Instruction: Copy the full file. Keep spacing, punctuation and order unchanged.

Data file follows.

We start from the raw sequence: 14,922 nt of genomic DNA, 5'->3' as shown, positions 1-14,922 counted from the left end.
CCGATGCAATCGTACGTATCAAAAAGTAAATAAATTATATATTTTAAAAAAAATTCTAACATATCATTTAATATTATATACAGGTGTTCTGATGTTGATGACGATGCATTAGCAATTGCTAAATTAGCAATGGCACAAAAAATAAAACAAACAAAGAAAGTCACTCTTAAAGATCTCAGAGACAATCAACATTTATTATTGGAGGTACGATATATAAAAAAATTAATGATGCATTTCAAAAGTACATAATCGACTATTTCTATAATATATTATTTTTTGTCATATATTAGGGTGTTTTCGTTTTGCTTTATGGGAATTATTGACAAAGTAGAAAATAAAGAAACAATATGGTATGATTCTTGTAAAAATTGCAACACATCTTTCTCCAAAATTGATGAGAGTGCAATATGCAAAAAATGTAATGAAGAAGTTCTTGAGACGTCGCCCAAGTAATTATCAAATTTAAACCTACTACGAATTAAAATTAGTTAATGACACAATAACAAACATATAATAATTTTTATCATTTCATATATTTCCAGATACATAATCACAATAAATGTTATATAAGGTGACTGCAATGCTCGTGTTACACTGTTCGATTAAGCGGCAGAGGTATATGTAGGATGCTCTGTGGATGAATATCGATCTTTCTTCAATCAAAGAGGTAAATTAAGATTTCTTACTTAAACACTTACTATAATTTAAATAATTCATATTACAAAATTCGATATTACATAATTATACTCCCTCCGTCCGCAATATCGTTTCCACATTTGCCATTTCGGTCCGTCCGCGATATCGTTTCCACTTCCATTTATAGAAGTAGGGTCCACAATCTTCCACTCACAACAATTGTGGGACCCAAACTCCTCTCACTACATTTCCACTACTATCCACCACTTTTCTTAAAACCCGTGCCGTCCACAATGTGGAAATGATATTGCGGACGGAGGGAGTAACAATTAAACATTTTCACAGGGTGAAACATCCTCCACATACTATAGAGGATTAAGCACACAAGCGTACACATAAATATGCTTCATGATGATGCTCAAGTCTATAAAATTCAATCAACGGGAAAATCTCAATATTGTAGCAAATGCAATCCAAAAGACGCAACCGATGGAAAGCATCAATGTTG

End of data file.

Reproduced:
We start from the raw sequence: 14,922 nt of genomic DNA, 5'->3' as shown, positions 1-14,922 counted from the left end.
CCGATGCAATCGTACGTATCAAAAAGTAAATAAATTATATATTTTAAAAAAAATTCTAACATATCATTTAATATTATATACAGGTGTTCTGATGTTGATGACGATGCATTAGCAATTGCTAAATTAGCAATGGCACAAAAAATAAAACAAACAAAGAAAGTCACTCTTAAAGATCTCAGAGACAATCAACATTTATTATTGGAGGTACGATATATAAAAAAATTAATGATGCATTTCAAAAGTACATAATCGACTATTTCTATAATATATTATTTTTTGTCATATATTAGGGTGTTTTCGTTTTGCTTTATGGGAATTATTGACAAAGTAGAAAATAAAGAAACAATATGGTATGATTCTTGTAAAAATTGCAACACATCTTTCTCCAAAATTGATGAGAGTGCAATATGCAAAAAATGTAATGAAGAAGTTCTTGAGACGTCGCCCAAGTAATTATCAAATTTAAACCTACTACGAATTAAAATTAGTTAATGACACAATAACAAACATATAATAATTTTTATCATTTCATATATTTCCAGATACATAATCACAATAAATGTTATATAAGGTGACTGCAATGCTCGTGTTACACTGTTCGATTAAGCGGCAGAGGTATATGTAGGATGCTCTGTGGATGAATATCGATCTTTCTTCAATCAAAGAGGTAAATTAAGATTTCTTACTTAAACACTTACTATAATTTAAATAATTCATATTACAAAATTCGATATTACATAATTATACTCCCTCCGTCCGCAATATCGTTTCCACATTTGCCATTTCGGTCCGTCCGCGATATCGTTTCCACTTCCATTTATAGAAGTAGGGTCCACAATCTTCCACTCACAACAATTGTGGGACCCAAACTCCTCTCACTACATTTCCACTACTATCCACCACTTTTCTTAAAACCCGTGCCGTCCACAATGTGGAAATGATATTGCGGACGGAGGGAGTAACAATTAAACATTTTCACAGGGTGAAACATCCTCCACATACTATAGAGGATTAAGCACACAAGCGTACACATAAATATGCTTCATGATGATGCTCAAGTCTATAAAATTCAATCAACGGGAAAATCTCAATATTGTAGCAAATGCAATCCAAAAGACGCAACCGATGGAAAGCATCAATGTTG